December Birthstones are a mixture of new and old with the newest discovery of Tanzania as well as the oldest stone Zircon. Yet mysteries, legends, and fables still shroud the stories behind these jewels. All bearing unique shades of Blue. The color of December since 1912.
Historically the Bloodstone and Ruby had been the gems for the month of December since the 15th-century. Then in an attempt to standardize the list of monthly jewels. The National Association of Jewelers adopted Turquoise and Lapis Lazuli as Decembers gemstones. Yet both stones were very susceptible to damage due to their softness. Which led to the replacement of Lapis Lazuli with Zircon in 1952.
After the discovery of Tanzanite in 1967 the jewel was added as a third gemstone for December in 2002. For a jewel with the short history of fifty-one years. Tanzanite doesn’t enjoy the intrigue other gems do. Still, it too has an air of mystery in its very discovery.
Believed to have been the product of an ancient eruption. The stones lay unnoticed in the shadows of Mt Kilimanjaro for centuries.
Then by chance, a Lightning strike set a hillside in Tanzania ablaze burning with tremendous heat. After the fire subsided Maasai herders came to inspect the baren grassland on which they had previously grazed their livestock. Only to find the beautiful blue stones born from the heat of the fire.
While this fable may or may not be true. It is undisputed Tanzanite’s official discovery came in 1967 by the tailor and part-time prospector Manuel D’Souza as he searched for diamonds in the Manyara Region of Tanzania. The only place on earth the jewel is found.
Tales of Zircon December Birthstones
Known as the oldest mineral on earth Zircon is older than the earth’s moon with fragments found in Australia thought to date back 4.383 billion years. Sometimes referred to as earth’s timescape, Zircons have been studied to learn the events happening on our planet down through time.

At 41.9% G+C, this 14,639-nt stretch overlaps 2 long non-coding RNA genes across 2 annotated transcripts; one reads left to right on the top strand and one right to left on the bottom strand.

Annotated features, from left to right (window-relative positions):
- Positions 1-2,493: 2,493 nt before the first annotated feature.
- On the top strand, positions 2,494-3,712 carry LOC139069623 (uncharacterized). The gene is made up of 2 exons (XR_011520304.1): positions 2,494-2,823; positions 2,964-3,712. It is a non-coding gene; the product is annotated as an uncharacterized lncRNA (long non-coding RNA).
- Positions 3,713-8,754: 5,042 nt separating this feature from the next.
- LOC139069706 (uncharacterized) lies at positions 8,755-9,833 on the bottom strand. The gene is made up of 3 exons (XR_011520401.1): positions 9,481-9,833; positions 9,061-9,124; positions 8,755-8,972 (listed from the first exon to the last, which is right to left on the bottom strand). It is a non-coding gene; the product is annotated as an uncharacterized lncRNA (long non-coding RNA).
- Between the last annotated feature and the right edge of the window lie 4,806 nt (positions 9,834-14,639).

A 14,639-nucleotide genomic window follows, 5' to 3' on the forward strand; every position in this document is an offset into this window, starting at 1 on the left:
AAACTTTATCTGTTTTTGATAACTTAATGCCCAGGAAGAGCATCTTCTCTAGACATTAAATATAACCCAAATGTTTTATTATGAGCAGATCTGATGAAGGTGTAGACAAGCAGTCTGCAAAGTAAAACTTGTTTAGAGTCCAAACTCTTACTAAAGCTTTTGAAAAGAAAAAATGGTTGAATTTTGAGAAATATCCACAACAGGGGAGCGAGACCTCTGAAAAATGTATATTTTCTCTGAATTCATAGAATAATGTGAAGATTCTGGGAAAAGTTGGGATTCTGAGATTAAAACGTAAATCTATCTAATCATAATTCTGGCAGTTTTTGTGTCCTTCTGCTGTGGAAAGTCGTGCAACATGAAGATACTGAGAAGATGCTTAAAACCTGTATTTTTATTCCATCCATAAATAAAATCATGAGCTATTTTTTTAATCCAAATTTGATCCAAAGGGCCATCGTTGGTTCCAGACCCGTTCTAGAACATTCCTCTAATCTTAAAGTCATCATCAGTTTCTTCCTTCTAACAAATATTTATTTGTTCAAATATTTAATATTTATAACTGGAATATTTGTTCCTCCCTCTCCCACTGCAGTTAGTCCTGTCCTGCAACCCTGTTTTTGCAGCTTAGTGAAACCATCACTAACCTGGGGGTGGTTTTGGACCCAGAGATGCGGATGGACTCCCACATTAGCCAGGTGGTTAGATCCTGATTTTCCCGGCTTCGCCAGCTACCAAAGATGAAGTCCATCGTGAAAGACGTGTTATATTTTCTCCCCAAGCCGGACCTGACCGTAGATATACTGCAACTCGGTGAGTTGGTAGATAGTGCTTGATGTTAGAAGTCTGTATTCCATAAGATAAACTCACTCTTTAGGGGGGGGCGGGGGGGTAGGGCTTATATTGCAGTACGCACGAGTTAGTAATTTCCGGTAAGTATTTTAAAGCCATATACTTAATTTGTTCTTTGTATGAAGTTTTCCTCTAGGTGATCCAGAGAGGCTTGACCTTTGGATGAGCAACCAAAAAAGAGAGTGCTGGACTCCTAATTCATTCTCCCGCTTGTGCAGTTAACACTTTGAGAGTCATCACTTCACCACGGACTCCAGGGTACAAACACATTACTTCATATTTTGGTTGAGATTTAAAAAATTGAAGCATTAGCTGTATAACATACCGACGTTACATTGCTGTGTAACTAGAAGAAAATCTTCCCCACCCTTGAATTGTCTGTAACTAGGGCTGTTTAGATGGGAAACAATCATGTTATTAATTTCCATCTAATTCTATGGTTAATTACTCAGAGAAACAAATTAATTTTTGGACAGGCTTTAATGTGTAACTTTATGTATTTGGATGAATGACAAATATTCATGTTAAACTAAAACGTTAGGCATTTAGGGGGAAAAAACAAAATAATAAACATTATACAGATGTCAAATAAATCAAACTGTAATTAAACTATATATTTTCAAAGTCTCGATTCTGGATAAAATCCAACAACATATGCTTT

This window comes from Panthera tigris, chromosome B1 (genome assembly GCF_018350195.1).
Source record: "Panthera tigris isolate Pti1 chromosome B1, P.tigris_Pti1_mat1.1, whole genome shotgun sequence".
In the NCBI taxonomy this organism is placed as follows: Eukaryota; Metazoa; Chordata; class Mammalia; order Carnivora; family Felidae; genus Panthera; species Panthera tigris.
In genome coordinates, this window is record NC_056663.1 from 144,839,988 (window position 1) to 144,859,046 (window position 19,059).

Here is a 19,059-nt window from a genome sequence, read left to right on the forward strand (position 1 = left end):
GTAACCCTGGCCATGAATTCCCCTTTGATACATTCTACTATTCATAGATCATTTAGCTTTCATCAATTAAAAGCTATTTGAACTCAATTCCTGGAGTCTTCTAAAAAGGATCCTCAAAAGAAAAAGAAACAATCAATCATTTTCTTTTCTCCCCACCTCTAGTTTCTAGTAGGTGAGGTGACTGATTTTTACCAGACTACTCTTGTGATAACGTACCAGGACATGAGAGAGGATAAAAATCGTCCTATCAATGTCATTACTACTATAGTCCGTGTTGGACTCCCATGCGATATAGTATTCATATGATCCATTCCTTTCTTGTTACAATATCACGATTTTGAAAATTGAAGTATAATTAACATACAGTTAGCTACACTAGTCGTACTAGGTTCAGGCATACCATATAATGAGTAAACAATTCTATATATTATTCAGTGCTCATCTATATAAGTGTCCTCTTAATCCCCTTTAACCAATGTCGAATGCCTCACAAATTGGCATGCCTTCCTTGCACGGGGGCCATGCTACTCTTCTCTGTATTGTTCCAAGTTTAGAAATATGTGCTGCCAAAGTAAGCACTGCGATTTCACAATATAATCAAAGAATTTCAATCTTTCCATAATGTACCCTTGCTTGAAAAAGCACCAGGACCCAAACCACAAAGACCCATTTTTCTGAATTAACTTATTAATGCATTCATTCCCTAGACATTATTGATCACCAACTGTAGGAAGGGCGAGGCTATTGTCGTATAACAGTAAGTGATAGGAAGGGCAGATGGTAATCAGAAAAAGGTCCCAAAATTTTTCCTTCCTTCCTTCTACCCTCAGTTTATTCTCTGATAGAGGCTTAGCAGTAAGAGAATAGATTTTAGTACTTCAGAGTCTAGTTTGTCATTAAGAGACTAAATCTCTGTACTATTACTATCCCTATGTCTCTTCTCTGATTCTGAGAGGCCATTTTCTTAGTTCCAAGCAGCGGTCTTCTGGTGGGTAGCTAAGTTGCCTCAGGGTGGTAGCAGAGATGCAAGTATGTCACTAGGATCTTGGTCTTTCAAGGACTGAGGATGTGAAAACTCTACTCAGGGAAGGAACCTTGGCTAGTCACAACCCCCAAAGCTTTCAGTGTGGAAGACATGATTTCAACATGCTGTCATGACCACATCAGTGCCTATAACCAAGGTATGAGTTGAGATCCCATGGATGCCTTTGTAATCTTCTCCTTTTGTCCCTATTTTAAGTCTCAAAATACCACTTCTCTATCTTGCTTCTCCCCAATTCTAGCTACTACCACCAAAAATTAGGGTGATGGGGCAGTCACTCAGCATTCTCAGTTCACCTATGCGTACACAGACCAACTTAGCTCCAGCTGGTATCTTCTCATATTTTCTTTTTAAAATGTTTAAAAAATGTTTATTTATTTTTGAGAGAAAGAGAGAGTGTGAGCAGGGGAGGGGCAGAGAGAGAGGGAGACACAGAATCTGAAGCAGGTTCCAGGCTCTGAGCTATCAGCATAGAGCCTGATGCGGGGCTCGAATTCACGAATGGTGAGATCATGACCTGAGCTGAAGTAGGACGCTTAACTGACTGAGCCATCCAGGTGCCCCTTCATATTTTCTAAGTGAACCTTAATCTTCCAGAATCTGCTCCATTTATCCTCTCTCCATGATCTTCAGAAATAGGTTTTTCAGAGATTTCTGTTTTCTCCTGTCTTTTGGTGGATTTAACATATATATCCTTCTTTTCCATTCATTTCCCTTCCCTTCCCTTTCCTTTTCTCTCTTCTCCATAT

In ancient India, Verdic scripts speak of Zircon as the leaves of the mythical wishing tree of Kalpa. Which taken from earth by the Hindu god Indra. In the legend, people began using the tree for evil wishes and the god swept it away.
Also named in the Christian Bible as one of the stones in Aaron’s Breastplate as well as one of the twelve stones used to create the foundation for the city walls of Jerusalem.
While one of the earliest stories about the jewel dates to the 5th-century BC. Where some translations of storyteller Aesop’s fable “The Cock and the Jewel” mentions Zircon as the valuable jewel found by the cock as he searches for food. Although a valuable gem the jewel is worthless to the hungry bird as he cast it aside.
The jewel Zircon riddles ancient Greek legends. Another legend tells of a ceremony calling for each new loaf of bread to bear the mark of a cross. Then to trace the mark with the Zircon gem to ward off evil spirits. A practice which was possibly the result of people becoming ill. Suffering hallucinations after eating bread baked from molded grain.
December Birthstones in the Middle Ages, a Tale of Zircon
By the16th-century Italian jewelers were using Zircon in their creations at an increasing rate as the jewel gained popularity. Many believed the jewel brought inner peace while providing its owner wisdom honor and vast riches.
Through the 1500’s into the 19th-century popularity continued to expand reaching a climax during the Victorian age. Where in the 1880’s Tiffany’s famed gemologist George Kunz became an avid fan of the gem proposing a name change to “Starlite”. Although this name did describe the fiery nature of the jewel, Kunz’s name never took hold.